This project evolved from the transition during the quarantine period (Spring 2020 – Spring 2021), while we were working in a hybrid fashion, partly from home and in person. We were also constructing an outdoor backyard studio (we refer to as the outpost), utilizing remnant wood and objects from around the house and our area. For me, it was a metaphor for the condition of being isolated, yet still connected (mostly virtually with social media), as we were dislocated and floating during this time period. The project was put on hold following the aftermath of Hurricane Ida in Fall 2021. Fortunately the studio and our house survived fairly unscathed. I returned to fully working on the project in Spring and completed in early Summer 2022, while we were doing some final touches on the studio and other house projects.
The title implies an outer barrier/demarcation combined with multiple elements in a strategic position of defense. There is strength of the collective. I used various building approaches, such as: shell, truss, balloon framing and post and lintel, to create the emblematic shapes. A void is left in the center of the installation for the viewer to move around the edges in a clock-like fashion, either clockwise or counter clockwise. The passage of time is further suggested by the subtle transition of fully enclosed form at top (Terrain) to the semi-covered on the sides and fully open form at the bottom (Truss-Bay). There is a fragmented association between implied shapes in the spaces, gaps between the elements. The use of the weathered planes and surfaces, combined with various colors is akin to the challenges of the multiple home restoration projects over the years. The modular elements’ colors and forms are also associated with aspects of the terrain/landscape, coast/waterscape, combined with architecture and furniture motifs. Local colors from the house and landscape/waterscape are incorporated into the various structures. I also utilize leftover materials from house projects (such as old flooring, moulding, panels, etc.), keeping this material in circulation, adding its memory to the project. Working in the outside studio during this time of such uncertain weather, has greatly attuned me to the role of dwellings and our interactions with.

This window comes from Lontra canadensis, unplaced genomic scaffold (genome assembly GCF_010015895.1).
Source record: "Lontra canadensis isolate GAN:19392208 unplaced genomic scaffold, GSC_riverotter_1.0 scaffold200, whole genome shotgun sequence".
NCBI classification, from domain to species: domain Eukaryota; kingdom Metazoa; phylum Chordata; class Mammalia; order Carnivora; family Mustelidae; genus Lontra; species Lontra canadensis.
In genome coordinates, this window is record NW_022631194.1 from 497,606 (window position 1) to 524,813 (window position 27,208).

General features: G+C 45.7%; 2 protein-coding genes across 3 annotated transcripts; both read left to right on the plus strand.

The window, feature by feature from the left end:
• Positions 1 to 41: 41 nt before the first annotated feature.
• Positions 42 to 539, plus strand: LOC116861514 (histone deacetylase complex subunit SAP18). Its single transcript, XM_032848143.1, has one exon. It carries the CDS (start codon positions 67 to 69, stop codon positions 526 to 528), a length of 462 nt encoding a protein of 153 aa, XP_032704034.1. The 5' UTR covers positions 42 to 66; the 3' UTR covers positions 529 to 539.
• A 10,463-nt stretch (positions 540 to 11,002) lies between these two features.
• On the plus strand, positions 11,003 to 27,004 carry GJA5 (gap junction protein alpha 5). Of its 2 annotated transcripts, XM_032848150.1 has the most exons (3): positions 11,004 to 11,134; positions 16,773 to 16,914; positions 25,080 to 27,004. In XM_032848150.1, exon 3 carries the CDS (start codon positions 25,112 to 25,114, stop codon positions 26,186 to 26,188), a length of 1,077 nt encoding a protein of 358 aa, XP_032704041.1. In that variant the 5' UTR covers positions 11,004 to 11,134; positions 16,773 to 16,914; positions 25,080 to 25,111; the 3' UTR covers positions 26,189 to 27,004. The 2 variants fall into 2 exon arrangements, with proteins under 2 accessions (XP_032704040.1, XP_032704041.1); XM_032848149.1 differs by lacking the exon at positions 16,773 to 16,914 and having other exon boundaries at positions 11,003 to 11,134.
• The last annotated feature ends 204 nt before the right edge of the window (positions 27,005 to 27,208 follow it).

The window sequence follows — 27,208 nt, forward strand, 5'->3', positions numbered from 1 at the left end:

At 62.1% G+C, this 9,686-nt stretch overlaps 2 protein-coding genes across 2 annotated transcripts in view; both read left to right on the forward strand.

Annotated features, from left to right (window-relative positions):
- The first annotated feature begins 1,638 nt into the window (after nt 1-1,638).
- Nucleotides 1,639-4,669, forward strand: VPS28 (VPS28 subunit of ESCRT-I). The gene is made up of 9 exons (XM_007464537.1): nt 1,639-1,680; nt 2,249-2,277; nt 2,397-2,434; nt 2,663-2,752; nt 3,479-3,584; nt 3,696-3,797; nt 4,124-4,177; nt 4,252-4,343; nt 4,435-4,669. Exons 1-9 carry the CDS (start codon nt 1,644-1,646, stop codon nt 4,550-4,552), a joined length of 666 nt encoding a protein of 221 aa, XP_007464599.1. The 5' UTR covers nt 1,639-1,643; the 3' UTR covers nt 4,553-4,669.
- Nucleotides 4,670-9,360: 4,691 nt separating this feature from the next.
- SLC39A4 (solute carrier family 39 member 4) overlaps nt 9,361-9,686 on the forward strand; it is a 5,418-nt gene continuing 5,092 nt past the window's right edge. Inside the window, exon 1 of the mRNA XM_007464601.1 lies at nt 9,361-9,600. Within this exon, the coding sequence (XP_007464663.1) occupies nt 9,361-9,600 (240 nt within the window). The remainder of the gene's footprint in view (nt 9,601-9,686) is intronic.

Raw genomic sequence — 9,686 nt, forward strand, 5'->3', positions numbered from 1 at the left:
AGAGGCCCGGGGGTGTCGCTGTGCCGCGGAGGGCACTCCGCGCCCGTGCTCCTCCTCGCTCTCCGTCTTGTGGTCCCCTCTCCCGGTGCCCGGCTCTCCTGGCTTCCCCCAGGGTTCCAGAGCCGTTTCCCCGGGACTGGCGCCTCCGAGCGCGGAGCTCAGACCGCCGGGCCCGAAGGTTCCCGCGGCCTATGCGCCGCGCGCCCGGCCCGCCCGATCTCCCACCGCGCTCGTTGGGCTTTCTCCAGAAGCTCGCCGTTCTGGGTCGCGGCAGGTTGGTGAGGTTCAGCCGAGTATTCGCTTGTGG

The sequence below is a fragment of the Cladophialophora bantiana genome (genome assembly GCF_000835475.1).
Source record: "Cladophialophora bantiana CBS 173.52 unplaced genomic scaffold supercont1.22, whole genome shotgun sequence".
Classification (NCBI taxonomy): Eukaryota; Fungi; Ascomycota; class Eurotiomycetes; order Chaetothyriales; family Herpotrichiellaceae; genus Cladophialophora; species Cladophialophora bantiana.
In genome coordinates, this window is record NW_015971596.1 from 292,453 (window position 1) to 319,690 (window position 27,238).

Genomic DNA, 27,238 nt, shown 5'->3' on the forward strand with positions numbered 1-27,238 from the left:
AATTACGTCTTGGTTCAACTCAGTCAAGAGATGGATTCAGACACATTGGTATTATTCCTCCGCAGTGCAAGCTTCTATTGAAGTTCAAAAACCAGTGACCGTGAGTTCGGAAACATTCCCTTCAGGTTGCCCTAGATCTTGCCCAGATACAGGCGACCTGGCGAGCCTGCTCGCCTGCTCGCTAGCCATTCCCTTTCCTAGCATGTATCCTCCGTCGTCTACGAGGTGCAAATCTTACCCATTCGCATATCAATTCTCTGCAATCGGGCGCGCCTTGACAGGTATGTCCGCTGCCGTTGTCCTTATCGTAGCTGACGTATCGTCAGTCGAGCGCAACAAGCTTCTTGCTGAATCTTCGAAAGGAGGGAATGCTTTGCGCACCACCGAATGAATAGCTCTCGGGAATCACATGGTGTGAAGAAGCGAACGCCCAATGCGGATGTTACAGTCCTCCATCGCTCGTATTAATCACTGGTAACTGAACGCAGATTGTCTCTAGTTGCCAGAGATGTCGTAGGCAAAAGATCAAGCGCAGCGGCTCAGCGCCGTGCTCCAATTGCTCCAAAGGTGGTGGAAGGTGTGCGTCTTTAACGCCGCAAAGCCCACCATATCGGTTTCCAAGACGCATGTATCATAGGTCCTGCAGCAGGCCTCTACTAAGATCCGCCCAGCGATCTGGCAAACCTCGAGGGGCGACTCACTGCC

I would like the viewer to pause and consider the various ways we construct and adapt structures in our various environments during this time. I would also like to convey a deep appreciation for craftsmanship, design and structural integration of elements on a smaller scale.
There are individual titles to the works in this installation:
Terrain, Dormer, Bird-mouth, Truss-Bay, Fort and Shield.
There is also a working drawing/installation diagram that accompanies the installation.